Tuesday, June 24, 2014

Physics - Existence of Higgs Boson Confirmed

The so-called "God Particle" found in 2012 by the Large Hadron Collider LHC in Geneva has been confirmed to be the predicted Higgs Boson. This implies a verification of the standard model of particle physics and is good news for everybody interested in the structure of matter. Instead of telling it in my own words, I decided to quote an intelligible and well-written article on this subject and which has been published today, June 24, in the Escapist journal:

It had already been established that the particle discovered in 2012 matched the Higgs Boson with respect to its mass, its lack of spin, and its rapid decay into pairs of photons. However, one key attribute remained unconfirmed: whether it gave mass to fermions, a group of particles that includes quarks and leptons.

Editor's Note: Leptons are particles like electrons and positrons that are known to possess very little mass.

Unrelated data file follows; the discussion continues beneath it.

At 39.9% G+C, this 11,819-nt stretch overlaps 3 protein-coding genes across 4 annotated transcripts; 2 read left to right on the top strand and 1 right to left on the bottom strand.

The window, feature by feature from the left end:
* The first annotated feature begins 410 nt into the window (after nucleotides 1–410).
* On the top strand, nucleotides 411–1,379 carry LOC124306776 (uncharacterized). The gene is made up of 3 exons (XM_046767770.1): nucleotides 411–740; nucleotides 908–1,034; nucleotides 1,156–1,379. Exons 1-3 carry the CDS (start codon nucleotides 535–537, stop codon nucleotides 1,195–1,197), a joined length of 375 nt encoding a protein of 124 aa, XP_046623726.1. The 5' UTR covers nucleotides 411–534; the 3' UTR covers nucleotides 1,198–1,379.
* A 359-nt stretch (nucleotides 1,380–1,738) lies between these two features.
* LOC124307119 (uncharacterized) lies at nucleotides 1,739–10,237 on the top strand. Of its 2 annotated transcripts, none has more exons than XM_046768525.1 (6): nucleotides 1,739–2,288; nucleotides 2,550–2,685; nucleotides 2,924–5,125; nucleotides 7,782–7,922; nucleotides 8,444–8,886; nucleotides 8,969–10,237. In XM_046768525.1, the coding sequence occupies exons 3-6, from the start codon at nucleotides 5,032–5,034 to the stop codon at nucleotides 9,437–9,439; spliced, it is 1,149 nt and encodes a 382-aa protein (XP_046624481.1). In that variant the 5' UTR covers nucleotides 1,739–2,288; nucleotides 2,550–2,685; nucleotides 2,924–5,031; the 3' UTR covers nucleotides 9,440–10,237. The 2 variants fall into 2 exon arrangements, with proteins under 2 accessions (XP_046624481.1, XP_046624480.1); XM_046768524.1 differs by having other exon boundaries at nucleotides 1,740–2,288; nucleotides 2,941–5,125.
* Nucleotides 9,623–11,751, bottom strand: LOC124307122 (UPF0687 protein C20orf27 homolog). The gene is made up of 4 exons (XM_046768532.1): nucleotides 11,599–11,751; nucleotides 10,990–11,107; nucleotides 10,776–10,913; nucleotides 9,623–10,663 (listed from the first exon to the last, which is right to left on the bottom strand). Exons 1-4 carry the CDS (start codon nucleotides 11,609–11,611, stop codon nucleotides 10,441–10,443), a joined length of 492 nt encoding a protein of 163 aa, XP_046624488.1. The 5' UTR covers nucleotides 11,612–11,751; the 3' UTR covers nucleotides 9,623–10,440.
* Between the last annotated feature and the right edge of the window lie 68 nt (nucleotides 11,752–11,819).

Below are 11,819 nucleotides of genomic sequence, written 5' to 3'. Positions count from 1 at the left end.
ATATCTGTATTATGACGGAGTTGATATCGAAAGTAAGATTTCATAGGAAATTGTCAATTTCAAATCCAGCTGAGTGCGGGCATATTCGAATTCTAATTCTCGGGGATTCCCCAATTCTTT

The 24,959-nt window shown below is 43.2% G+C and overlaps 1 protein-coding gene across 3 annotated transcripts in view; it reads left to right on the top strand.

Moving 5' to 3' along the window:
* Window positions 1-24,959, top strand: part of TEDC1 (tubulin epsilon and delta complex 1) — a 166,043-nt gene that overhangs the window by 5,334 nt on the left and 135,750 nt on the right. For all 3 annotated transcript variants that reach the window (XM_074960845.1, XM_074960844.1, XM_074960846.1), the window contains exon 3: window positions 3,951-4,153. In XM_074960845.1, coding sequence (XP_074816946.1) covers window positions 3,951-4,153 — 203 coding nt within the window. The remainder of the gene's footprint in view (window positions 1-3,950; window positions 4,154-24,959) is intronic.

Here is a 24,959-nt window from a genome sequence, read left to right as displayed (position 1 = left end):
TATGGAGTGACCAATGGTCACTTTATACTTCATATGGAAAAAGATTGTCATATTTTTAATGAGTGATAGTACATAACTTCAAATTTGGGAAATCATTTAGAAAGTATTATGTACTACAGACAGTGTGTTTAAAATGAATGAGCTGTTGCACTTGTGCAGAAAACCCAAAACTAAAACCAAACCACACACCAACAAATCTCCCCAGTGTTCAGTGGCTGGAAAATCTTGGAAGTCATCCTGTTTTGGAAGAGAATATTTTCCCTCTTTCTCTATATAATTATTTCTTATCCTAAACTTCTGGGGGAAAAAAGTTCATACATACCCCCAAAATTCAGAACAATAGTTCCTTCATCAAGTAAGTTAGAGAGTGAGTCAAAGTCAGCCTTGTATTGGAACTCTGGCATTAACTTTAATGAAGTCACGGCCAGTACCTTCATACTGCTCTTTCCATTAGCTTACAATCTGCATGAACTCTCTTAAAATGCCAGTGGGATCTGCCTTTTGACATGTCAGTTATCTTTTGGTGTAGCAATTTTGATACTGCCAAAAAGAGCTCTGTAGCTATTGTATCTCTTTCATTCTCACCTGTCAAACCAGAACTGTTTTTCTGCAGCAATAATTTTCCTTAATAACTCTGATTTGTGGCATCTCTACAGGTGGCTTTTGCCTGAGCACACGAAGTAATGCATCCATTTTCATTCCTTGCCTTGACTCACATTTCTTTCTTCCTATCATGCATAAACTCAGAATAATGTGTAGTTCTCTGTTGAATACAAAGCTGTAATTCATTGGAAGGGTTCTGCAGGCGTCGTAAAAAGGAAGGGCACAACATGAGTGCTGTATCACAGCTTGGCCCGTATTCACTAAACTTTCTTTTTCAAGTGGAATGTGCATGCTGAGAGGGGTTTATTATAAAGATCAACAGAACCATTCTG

Analyzing data from the Large Hadron Collider, MIT physics professor Marcus Klute and a team of colleagues confirmed with a strong degree of confidence that the 2012 particle meets the final criteria.

"We made this big discovery back in 2012 - we confirmed the particle, its [lack of] spin, everything was consistent," says Klute. "What was missing were the fermions."

But they are missing no more, thanks to the work of his team. "Our findings confirm the presence of the Standard Model Boson," Klute says. "Establishing a property of the Standard Model is big news itself."

The Higgs Boson was first theorized in 1964, and its monumental discovery was announced at CERN in 2012. The importance of the Higgs Boson to our understanding of particle physics is so great that it launched a 40 year search to prove its existence, which culminated in the construction of the LHC, the world's largest particle accelerator. Mainstream media refer to the boson as the "God particle," a name disliked by many physicists, including Higgs himself.

More scientific data for the above quoted findings of Higgs Boson research are available from the following source:
Evidence for the direct decay of the 125 GeV Higgs boson to fermions

It should be noted that a scientific report had already been submitted on February 25 and was finally published two days ago on June 22, 2014. For those practically engaged in particle physics, the quoted results should therefore not come as a total surprise. However, many enthusiasts all over the world are still eager to learn more about it.

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